Thursday, November 12, 2009
Wendy Sunderlin, had she lived, would have been 32. But she is, as her memorial page describes "forever 19".
It was a slightly chilly November day in 1996 on the campus of Ohio Wesleyan University. I went into a my history class in Elliot Hall with Dr. Bill Walker. He informed us that a classmate, Wendy Sunderlin, had committed suicide.
He wept, long and loudly.
It was a small university -- just 2,000 students. So Wendy's death had an impact. But I didn't know her, even though she was in my class.
Still, every now and then, I think about Wendy.
Her friends mourned for a time, but the grief passed, and they moved on. We all moved on. And that's good, but it's also sad, in a way. For it seems that we die twice: when our heart stops beating and then later, when we are forgotten -- when no one thinks of us anymore.
And it is sad that this girl, who could be alive today, could be forgotten to all but her family.
I think about Wendy, and I think about her parents. About the hole in their hearts that continues to hurt, long after people have stopped bringing over casseroles and asking (and really mean it) "How are you doing?"
There comes a point when your grief can no longer be public; when you're expected to move on, suck it up, and not lean on others or express your agony.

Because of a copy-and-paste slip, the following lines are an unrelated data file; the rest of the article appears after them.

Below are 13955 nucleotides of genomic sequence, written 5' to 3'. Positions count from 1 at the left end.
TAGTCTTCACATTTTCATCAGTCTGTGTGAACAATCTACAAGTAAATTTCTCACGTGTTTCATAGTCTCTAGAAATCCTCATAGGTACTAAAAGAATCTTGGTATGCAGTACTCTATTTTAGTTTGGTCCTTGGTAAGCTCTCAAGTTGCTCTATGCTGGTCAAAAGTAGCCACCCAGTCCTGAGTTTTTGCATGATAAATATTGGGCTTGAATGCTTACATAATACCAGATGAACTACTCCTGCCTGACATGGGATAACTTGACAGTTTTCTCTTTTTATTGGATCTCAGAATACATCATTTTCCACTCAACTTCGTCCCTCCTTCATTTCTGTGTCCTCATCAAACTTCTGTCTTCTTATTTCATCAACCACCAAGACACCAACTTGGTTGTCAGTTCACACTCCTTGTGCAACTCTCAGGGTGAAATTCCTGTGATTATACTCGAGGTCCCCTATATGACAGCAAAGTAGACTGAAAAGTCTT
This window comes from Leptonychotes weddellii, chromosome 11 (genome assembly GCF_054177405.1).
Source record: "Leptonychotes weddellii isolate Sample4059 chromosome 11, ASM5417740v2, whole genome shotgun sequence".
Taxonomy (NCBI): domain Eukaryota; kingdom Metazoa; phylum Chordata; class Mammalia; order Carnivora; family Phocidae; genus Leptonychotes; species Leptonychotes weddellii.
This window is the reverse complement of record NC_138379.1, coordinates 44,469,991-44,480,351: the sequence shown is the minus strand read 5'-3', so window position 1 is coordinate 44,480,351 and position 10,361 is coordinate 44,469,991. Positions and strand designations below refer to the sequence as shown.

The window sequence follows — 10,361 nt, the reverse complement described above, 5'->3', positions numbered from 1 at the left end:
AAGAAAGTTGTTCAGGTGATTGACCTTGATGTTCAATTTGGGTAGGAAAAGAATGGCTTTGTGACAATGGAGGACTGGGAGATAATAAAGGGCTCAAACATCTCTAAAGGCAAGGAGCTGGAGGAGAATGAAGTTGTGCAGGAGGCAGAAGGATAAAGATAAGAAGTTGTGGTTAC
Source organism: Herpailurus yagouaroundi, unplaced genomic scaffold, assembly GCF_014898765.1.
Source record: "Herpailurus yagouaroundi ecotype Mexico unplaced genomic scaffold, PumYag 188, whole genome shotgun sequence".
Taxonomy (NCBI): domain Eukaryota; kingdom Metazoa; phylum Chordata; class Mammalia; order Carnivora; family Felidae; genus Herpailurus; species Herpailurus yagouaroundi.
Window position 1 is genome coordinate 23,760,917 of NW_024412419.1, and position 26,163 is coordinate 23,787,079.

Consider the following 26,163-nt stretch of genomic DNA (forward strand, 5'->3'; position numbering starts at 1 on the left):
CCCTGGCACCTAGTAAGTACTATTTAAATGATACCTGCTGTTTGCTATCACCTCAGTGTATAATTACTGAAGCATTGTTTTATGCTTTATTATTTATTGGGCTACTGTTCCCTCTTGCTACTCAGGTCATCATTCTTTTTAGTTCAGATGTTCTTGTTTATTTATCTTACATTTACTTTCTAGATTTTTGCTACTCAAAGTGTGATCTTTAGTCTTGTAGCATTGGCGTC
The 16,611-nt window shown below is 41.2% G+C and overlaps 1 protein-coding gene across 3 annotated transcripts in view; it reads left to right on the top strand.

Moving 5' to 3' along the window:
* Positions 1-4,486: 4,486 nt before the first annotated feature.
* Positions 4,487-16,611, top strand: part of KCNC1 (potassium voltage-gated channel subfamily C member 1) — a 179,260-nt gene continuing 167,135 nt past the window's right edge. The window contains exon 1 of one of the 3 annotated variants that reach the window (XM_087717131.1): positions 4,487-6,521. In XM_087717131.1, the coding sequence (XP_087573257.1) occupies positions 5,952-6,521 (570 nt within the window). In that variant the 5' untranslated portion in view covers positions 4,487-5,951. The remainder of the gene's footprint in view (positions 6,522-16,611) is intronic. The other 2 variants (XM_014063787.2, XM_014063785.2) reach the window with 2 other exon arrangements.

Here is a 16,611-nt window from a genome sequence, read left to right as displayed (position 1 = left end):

It must be very hard for Wendy's parents to continue, to remain silent when they still hurt but are no longer allowed to grieve.
I heard stories about Wendy's sorority sisters. Sometimes dark stories about the revenge they sought against the man they blamed for her suicide. But I can also imagine that they supported Wendy's parents, expressing compassion and empathy to them, for a time.
For a time.
And then, gradually they moved on, finished school, went their separate ways, and moved forward with their own hopes and dreams. But Wendy and her parents did not. They were stuck in time, forever 19; in a time, a place, and a life that her mother refers to simply as "after November 12th." And her parents may have wondered if people were forgetting who Wendy was; if, over time, Wendy would cease to be even a memory.
No, Mr. and Mrs. Sunderlin. She won't be forgotten.
Posted by John at 3:27 PM